I met Albert Adams for the first time in his present studio in the heart of London. I got to know him through the artist Veerle Rooms, who had worked with him in a residential graphic studio in South Africa, “BAGGAGE” was the theme round which in 2002 a number of top artists from Africa & America, in a isolated place in Caversham, in South Africa produced graphic works. Albert Adams created on paper, a vision of a man who carried an ape on his shoulders moving precariously along a tight rope. In his text for the catalogue the artist says, “Can baggage be some thing we cling to, unable to let go, or unwilling to discharge? Is our baggage at once our glory and our damnation?”

Baggage must be considered here both literally and figuratively. Albert Adams created for himself of a long exile in Europe, here he had diverse artistic experiences and impressions, but the pain of his motherland remained part of him. The artist who walks on the hanging tightrope is a lovely metaphor of his art, and he told me in London that the “ape” is a memory of a toy ape which he treasured as a child, and was a great comfort to him. He often painted animals such as dogs and hyenas, sometimes engaged in noisy combat. Our artist therefore often visits the Regent’s Park Zoo in London. I think of “The Cyclist” where the heads are not visible, and also “Celebration” where always joy and sorrow are close. Critics have pointed out the definite influence of Kokoschka, in the style of his paintings. Personally I think that the influence of England itself, such as Lucien Freud, Francis Bacon, and the London school were quite strong.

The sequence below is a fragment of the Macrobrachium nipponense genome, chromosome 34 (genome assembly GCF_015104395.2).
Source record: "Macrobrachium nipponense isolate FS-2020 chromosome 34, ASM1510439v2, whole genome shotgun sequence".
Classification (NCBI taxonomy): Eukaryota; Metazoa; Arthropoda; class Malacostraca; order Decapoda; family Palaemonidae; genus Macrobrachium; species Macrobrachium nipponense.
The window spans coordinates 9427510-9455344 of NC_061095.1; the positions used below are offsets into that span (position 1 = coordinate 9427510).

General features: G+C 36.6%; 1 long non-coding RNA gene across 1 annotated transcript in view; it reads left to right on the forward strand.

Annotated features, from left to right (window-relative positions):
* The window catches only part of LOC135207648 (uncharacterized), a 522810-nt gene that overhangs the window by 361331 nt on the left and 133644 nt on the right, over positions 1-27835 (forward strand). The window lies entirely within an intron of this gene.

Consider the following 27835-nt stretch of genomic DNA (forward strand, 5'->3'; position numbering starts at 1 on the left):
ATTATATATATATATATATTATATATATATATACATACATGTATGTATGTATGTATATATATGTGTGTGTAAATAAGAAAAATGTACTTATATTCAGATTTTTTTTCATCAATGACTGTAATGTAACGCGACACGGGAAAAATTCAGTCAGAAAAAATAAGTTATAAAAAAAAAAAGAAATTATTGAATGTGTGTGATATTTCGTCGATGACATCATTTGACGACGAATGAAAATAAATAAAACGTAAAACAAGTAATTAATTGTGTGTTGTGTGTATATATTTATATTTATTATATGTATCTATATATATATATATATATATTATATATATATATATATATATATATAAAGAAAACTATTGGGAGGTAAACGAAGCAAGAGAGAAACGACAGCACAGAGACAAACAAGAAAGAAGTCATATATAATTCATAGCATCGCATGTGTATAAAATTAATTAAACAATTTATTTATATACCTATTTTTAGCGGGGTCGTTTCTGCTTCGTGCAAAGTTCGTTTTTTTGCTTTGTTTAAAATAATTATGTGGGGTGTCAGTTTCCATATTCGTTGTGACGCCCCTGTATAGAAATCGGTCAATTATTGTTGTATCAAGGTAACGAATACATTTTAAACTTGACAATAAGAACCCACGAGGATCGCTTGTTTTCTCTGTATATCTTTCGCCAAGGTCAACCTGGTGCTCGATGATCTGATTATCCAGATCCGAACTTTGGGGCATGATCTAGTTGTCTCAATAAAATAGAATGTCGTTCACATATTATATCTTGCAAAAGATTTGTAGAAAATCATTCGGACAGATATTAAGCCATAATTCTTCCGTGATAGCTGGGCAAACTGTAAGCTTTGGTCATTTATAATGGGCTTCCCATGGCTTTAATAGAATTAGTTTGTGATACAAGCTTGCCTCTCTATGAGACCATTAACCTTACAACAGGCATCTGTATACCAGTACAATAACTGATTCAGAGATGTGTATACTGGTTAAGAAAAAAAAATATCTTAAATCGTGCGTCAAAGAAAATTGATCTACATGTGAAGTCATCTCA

Albert Adams, both spiritually and artistically and also physically has travelled a long journey, and we wish him further success in his career.


Joe Dolby
Curator of Prints & Drawings
Iziko SA National Gallery, Cape Town

On Wednesday, 8th October 1947, the Cape Argus newspaper printed an article with the headline “Eager Students at Art Classes for Coloured”, the article went on to list the students in the photograph which accompanied it.